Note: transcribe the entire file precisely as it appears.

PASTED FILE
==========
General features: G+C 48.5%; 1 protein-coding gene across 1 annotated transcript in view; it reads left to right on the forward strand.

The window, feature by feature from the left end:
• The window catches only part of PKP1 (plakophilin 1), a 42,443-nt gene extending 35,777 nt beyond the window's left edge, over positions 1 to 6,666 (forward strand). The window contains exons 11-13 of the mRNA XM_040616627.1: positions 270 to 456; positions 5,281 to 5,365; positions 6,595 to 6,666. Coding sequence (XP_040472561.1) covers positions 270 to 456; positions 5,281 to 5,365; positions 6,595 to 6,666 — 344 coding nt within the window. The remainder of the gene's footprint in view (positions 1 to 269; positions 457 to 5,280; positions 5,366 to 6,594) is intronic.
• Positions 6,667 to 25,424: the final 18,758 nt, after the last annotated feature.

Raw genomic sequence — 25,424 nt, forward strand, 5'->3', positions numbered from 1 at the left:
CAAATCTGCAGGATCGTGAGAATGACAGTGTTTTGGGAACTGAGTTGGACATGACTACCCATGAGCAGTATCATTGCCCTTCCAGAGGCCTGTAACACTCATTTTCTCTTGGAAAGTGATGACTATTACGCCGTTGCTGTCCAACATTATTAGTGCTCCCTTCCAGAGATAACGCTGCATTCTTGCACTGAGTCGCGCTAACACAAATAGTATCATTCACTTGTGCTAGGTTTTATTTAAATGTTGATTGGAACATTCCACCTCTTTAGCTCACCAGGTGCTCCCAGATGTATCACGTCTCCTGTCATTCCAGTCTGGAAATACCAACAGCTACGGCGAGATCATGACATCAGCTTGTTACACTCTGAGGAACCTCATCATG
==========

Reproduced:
General features: G+C 48.5%; 1 protein-coding gene across 1 annotated transcript in view; it reads left to right on the forward strand.

The window, feature by feature from the left end:
• The window catches only part of PKP1 (plakophilin 1), a 42,443-nt gene extending 35,777 nt beyond the window's left edge, over positions 1 to 6,666 (forward strand). The window contains exons 11-13 of the mRNA XM_040616627.1: positions 270 to 456; positions 5,281 to 5,365; positions 6,595 to 6,666. Coding sequence (XP_040472561.1) covers positions 270 to 456; positions 5,281 to 5,365; positions 6,595 to 6,666 — 344 coding nt within the window. The remainder of the gene's footprint in view (positions 1 to 269; positions 457 to 5,280; positions 5,366 to 6,594) is intronic.
• Positions 6,667 to 25,424: the final 18,758 nt, after the last annotated feature.

Raw genomic sequence — 25,424 nt, forward strand, 5'->3', positions numbered from 1 at the left:
CAAATCTGCAGGATCGTGAGAATGACAGTGTTTTGGGAACTGAGTTGGACATGACTACCCATGAGCAGTATCATTGCCCTTCCAGAGGCCTGTAACACTCATTTTCTCTTGGAAAGTGATGACTATTACGCCGTTGCTGTCCAACATTATTAGTGCTCCCTTCCAGAGATAACGCTGCATTCTTGCACTGAGTCGCGCTAACACAAATAGTATCATTCACTTGTGCTAGGTTTTATTTAAATGTTGATTGGAACATTCCACCTCTTTAGCTCACCAGGTGCTCCCAGATGTATCACGTCTCCTGTCATTCCAGTCTGGAAATACCAACAGCTACGGCGAGATCATGACATCAGCTTGTTACACTCTGAGGAACCTCATCATG